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This article was published 7/12/2012 (1264 days ago), so information in it may no longer be current.
OTTAWA -- Prime Minister Stephen Harper ended months of market speculation by approving the foreign takeovers of Calgary-based Nexen Inc. (TSX:NXY) and Progress Energy Resources Corp. (TSX:PRQ) -- but he insisted future appropriations by state-owned firms would become the exception rather than rule.
China's CNOOC and Malaysia's Petronas, both Asian state-controlled enterprises, received the OK late Friday as part of a wide-ranging update of foreign takeover rules.
In future, all state-owned enterprises seeking to buy large Canadian companies will face greater scrutiny about how they operate and how much control their home governments would have over how they do business.
Harper says foreign-state control of oilsands development in particular has reached the point where further control would not be beneficial to Canada.
"When we say that Canada is open for business, we do not mean that Canada is for sale to foreign governments," Harper said at a hastily called news conference. "The government's concern and discomfort for some time has been that very quickly, a series of large-scale controlling transactions by foreign state-owned companies could rapidly transform this (oilsands) industry from one that is essentially a free market to one that is effectively under control of a foreign government."
Harper noted just 15 companies operate in the oilsands, exposing the industry to greater risk of foreign control with only one or two transactions.
The China National Offshore Oil Co., or CNOOC, launched a friendly $15.1-billion bid for Nexen in July, providing guarantees to the Canadian government on job creation, head office location and corporate governance.
Industry Minister Christian Paradis said he was satisfied the deal would be a net benefit to Canada.
Initially, Malaysia's Petronas $6-billion bid for Progress Energy was rejected by the federal government and the company revised its proposal.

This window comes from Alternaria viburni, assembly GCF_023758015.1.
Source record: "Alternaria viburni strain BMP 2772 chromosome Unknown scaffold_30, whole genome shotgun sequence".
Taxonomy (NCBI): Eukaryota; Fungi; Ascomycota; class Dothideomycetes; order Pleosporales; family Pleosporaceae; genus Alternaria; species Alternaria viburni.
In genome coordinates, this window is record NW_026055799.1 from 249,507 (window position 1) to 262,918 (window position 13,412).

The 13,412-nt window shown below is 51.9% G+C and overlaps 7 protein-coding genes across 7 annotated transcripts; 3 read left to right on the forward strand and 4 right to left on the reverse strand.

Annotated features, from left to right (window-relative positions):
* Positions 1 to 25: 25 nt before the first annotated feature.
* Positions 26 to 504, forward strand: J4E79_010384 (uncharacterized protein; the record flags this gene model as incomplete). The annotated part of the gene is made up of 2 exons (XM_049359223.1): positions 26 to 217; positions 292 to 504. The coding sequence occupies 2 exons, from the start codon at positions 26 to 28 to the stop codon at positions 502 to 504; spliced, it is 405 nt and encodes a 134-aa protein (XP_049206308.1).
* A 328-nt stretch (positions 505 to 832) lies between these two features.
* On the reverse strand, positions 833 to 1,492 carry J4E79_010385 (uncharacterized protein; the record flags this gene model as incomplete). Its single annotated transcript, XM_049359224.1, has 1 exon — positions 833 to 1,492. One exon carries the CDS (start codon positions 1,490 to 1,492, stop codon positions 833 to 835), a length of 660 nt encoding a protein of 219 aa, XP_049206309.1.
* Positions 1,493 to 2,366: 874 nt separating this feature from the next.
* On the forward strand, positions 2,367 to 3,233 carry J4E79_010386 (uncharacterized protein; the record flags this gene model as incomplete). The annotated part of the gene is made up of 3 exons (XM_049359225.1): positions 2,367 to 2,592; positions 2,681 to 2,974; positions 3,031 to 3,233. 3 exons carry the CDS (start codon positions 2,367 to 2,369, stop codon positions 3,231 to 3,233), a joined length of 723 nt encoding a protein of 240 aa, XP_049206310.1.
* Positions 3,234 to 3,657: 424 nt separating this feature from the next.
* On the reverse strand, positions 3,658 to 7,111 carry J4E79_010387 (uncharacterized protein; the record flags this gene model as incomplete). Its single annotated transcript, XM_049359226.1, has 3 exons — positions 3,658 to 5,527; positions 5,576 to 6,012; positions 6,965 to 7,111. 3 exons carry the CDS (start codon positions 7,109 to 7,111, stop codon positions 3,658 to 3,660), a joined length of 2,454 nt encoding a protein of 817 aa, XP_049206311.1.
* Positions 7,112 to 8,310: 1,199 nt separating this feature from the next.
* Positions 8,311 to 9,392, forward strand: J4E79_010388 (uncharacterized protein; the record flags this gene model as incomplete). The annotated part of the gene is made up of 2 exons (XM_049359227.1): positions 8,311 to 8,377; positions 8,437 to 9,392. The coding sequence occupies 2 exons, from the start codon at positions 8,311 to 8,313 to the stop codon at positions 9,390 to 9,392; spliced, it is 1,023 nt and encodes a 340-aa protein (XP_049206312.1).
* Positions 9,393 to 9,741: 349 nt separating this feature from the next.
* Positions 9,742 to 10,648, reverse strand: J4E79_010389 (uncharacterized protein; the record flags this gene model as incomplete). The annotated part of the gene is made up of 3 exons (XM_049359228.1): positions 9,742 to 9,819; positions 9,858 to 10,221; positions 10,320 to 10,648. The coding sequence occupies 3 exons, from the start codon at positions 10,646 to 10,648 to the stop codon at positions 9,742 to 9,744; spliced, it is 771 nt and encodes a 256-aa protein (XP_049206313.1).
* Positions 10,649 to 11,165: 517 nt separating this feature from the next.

Paradis said the company made "significant commitments" in several areas that satisfied him the deal was a net benefit to Canada.
-- The Canadian Press
In revising the guidelines for state-owned enterprises, the Conservatives are answering criticisms that the rules were too vague to provide certainty for investors.
But at the same time, they responded to Canadians' concerns about the implications of allowing foreign-owned firms to play a major role in Canada's natural resources sector.
The government made three major changes to the guidelines Friday.
First, they increased the threshold for review under the Investment Canada Act for takeovers by foreign private investors to $1 billion from $330 million.
But the $330-million threshold will remain in place for state-owned enterprises.
They also gave the minister of Industry the ability to extend the time available to conduct a national security review of proposed investments.
The CNOOC deal did not trigger a security review.
But the biggest change comes for state-owned enterprises, with the government elaborating extensively on how proposed bids from those companies will be handled in the future.
They set out five specific elements that investors will need to demonstrate in order for the government to consider approving a proposal.
At the top of the list is that the investment is commercially oriented and that the investor is free from political influence.
New Democrat critic Peter Julian was immediately dismissive of the decisions, saying there should have been consultations with Canadians.
"Today they're trying to sugar-coat something that I think will be a rather bitter pill," he said.
Canada's spy agency raised a red flag on foreign investment by state-owned firms in its annual report earlier this year.
Though CSIS didn't name specific countries or companies, it said certain state-owned enterprises have pursued what it called opaque agendas or received clandestine intelligence support for their pursuits in Canada.
CNOOC and Nexen also had a pre-existing relationship. Last year, CNOOC scooped up Opti Canada, Nexen's beleaguered minority partner in its troubled Long Lake oilsands project. The two firms also worked together in the Gulf of Mexico.